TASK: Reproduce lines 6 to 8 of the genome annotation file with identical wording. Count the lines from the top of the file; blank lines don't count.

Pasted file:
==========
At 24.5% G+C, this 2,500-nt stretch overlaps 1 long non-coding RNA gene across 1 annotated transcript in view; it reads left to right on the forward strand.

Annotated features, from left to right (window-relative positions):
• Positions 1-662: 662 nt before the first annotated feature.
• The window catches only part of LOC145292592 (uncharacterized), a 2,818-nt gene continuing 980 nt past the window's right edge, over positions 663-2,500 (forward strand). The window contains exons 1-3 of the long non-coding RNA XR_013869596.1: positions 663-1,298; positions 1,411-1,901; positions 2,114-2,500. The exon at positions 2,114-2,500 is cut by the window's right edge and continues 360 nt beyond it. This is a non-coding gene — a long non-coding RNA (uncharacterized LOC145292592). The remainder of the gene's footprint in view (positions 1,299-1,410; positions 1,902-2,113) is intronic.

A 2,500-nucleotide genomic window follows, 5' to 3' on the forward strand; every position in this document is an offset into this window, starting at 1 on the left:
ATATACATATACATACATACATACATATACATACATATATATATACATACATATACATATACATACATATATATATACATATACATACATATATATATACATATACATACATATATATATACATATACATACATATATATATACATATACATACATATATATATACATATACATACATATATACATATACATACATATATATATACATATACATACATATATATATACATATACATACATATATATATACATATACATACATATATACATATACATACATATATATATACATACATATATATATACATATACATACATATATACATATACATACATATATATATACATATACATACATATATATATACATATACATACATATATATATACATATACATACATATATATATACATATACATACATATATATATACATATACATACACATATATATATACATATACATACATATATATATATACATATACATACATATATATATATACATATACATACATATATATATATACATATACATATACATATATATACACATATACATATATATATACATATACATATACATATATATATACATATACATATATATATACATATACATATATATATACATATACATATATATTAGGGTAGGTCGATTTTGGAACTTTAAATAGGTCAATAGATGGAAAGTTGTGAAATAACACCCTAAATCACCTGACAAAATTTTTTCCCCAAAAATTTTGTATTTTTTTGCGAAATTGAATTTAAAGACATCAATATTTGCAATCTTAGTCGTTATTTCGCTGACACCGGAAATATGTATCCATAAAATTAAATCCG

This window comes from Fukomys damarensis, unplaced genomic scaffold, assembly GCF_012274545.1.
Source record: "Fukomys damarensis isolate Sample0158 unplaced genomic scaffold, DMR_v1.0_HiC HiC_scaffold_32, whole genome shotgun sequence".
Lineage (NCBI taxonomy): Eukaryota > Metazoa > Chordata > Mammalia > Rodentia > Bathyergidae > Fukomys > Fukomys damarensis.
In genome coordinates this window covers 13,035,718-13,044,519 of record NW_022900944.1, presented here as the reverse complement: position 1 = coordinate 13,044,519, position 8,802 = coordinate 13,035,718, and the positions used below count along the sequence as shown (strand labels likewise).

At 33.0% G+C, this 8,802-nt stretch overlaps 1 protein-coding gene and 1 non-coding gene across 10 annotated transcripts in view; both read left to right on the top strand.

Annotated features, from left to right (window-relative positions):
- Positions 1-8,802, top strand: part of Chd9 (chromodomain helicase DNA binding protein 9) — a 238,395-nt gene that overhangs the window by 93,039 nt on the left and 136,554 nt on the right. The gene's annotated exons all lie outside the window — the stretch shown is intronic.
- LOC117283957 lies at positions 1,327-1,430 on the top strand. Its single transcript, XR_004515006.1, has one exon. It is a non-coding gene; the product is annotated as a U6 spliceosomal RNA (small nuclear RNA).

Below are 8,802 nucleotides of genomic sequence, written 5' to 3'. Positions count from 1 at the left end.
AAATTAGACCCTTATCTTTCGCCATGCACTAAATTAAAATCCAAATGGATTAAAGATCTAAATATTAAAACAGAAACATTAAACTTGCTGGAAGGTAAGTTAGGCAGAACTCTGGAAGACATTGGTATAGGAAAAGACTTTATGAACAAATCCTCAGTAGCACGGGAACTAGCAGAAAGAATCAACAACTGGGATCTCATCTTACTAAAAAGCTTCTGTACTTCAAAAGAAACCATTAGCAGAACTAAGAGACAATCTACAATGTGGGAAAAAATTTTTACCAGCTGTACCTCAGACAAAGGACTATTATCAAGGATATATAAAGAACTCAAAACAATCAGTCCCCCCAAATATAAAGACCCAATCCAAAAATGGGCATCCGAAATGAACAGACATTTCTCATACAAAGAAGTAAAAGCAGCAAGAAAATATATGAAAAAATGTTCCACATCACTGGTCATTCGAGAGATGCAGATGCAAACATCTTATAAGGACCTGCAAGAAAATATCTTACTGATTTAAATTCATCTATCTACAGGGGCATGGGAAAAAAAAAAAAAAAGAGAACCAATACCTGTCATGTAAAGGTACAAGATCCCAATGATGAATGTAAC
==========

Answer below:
ATATACATATACATACATACATACATATACATACATATATATATACATACATATACATATACATACATATATATATACATATACATACATATATATATACATATACATACATATATATATACATATACATACATATATATATACATATACATACATATATATATACATATACATACATATATACATATACATACATATATATATACATATACATACATATATATATACATATACATACATATATATATACATATACATACATATATACATATACATACATATATATATACATACATATATATATACATATACATACATATATACATATACATACATATATATATACATATACATACATATATATATACATATACATACATATATATATACATATACATACATATATATATACATATACATACATATATATATACATATACATACACATATATATATACATATACATACATATATATATATACATATACATACATATATATATATACATATACATACATATATATATATACATATACATATACATATATATACACATATACATATATATATACATATACATATACATATATATATACATATACATATATATATACATATACATATATATATACATATACATATATATTAGGGTAGGTCGATTTTGGAACTTTAAATAGGTCAATAGATGGAAAGTTGTGAAATAACACCCTAAATCACCTGACAAAATTTTTTCCCCAAAAATTTTGTATTTTTTTGCGAAATTGAATTTAAAGACATCAATATTTGCAATCTTAGTCGTTATTTCGCTGACACCGGAAATATGTATCCATAAAATTAAATCCG

This window comes from Fukomys damarensis, unplaced genomic scaffold, assembly GCF_012274545.1.
Source record: "Fukomys damarensis isolate Sample0158 unplaced genomic scaffold, DMR_v1.0_HiC HiC_scaffold_32, whole genome shotgun sequence".